Chapter 12. Arrays of Objects

During the next three chapters, we will develop programs that work with playing cards and decks of cards. Here is an outline of the road ahead:

  • In this chapter, we define a Card class and write methods that work with cards and arrays of cards.

  • In Chapter 13, we define a Deck class that encapsulates an array of cards, and we write methods that operate on decks.

  • In Chapter 14, we introduce a way to define new classes that extend existing classes. Then we use Card and Deck to implement the game Crazy Eights.

There are 52 cards in a standard deck. Each card belongs to one of four suits and one of 13 ranks. The suits are Clubs, Diamonds, Hearts, and Spades. The ranks are Ace, 2, 3, 4, 5, 6, 7, 8, 9, 10, Jack, Queen, and King.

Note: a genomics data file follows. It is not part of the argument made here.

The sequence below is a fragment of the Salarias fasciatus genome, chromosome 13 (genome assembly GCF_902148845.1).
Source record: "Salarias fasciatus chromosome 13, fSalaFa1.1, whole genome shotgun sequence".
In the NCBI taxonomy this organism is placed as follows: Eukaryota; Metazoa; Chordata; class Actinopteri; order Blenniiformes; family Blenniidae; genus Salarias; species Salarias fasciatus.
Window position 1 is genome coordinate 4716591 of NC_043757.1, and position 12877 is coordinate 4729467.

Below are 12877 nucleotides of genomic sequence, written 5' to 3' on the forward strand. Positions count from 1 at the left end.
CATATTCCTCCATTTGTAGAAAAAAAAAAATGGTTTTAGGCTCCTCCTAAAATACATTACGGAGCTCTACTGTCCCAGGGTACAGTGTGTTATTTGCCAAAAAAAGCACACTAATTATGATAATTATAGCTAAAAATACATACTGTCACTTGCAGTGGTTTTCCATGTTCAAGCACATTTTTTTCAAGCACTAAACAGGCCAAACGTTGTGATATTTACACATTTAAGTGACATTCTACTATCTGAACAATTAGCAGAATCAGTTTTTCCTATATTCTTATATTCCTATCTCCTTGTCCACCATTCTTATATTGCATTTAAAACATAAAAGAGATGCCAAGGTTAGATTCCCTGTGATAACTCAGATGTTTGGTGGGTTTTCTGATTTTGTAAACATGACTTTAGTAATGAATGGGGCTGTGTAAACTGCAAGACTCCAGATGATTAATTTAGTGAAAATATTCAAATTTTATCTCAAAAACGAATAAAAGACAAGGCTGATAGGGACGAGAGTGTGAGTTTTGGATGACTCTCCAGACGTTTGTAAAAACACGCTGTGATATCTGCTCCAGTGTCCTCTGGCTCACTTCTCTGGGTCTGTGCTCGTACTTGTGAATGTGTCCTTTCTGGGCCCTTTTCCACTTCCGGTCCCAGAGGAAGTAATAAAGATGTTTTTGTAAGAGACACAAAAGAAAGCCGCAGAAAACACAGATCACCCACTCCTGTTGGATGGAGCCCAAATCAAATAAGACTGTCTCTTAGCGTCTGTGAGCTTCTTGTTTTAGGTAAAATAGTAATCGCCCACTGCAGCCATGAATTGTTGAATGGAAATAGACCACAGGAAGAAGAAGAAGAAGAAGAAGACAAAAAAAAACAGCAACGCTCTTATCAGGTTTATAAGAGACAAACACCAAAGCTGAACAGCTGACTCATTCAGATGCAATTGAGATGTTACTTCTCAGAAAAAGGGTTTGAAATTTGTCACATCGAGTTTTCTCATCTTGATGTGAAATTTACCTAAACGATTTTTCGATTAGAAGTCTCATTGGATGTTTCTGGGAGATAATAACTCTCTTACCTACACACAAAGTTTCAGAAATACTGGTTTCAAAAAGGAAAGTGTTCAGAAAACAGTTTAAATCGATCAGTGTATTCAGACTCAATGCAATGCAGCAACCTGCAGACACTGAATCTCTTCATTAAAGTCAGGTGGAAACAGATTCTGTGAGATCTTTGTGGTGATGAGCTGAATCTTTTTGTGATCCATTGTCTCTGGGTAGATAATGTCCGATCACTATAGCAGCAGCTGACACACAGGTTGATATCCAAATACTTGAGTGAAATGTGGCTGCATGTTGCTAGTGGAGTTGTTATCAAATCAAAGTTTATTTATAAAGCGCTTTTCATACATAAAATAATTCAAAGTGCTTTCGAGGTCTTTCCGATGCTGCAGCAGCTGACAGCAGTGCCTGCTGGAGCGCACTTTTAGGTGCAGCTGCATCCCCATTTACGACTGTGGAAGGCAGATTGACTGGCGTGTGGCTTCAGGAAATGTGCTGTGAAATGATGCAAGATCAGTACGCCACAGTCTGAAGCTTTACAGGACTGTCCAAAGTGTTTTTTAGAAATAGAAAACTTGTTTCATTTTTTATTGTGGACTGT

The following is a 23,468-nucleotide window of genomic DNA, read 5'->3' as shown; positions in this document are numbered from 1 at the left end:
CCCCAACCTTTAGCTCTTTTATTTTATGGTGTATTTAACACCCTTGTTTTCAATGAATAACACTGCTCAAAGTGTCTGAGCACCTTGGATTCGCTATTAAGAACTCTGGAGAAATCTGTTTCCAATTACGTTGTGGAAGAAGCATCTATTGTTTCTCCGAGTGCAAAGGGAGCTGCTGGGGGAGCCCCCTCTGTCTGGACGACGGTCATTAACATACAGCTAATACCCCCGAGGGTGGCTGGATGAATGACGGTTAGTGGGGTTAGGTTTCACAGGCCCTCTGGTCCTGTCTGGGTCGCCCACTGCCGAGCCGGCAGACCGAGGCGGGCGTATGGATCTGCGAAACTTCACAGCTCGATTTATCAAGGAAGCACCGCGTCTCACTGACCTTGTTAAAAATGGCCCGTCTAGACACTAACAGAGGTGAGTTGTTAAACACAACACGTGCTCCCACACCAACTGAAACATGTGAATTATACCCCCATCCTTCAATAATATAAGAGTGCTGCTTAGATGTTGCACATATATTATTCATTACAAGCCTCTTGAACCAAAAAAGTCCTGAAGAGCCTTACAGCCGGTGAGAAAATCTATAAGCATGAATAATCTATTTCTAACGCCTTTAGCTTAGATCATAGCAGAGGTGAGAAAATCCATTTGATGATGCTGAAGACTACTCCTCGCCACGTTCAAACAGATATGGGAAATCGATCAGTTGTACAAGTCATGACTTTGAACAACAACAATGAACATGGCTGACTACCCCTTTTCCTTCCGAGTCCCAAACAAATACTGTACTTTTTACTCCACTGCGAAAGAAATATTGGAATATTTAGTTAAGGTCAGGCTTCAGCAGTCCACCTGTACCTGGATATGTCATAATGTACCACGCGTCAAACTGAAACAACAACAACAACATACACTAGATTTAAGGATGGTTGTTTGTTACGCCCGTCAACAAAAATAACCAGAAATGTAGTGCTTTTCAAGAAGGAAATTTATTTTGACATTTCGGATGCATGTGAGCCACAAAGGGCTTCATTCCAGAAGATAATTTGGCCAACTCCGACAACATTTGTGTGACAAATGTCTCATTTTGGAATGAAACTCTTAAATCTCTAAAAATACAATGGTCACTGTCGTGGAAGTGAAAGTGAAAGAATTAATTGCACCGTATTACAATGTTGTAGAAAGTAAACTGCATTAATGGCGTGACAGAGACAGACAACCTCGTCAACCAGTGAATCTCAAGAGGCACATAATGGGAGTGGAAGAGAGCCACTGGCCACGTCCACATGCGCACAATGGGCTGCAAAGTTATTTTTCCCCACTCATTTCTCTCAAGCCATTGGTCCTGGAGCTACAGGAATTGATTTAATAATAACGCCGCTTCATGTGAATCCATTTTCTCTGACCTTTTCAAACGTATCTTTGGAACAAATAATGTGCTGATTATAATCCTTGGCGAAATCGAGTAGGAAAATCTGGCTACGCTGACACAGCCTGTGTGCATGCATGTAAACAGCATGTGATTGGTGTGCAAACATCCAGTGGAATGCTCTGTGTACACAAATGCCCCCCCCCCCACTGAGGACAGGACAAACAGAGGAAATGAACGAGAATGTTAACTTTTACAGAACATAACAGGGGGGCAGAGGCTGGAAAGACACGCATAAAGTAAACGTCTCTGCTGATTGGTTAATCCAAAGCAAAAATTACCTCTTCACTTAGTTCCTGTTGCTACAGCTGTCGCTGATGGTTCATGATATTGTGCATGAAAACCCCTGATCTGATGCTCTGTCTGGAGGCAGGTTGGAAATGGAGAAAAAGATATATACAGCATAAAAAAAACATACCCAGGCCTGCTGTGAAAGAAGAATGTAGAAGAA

If you are unfamiliar with traditional playing cards, now would be a good time to get a deck or read through Wikipedia’s “Standard 52-card deck” entry.

Card Objects

If we want to define a class to represent a playing card, it is pretty clear what the instance variables should be: rank and suit. It is not as obvious what types they should be.

One possibility is a String containing things like "Spade" for suits and "Queen" for ranks. A problem with this choice is that it would not be easy to compare cards to see which had a higher rank or suit.

An alternative is to use integers to encode the ranks and suits. By encode, we don’t mean to encrypt or translate into a secret code. We mean to define a mapping between a sequence of numbers and ...

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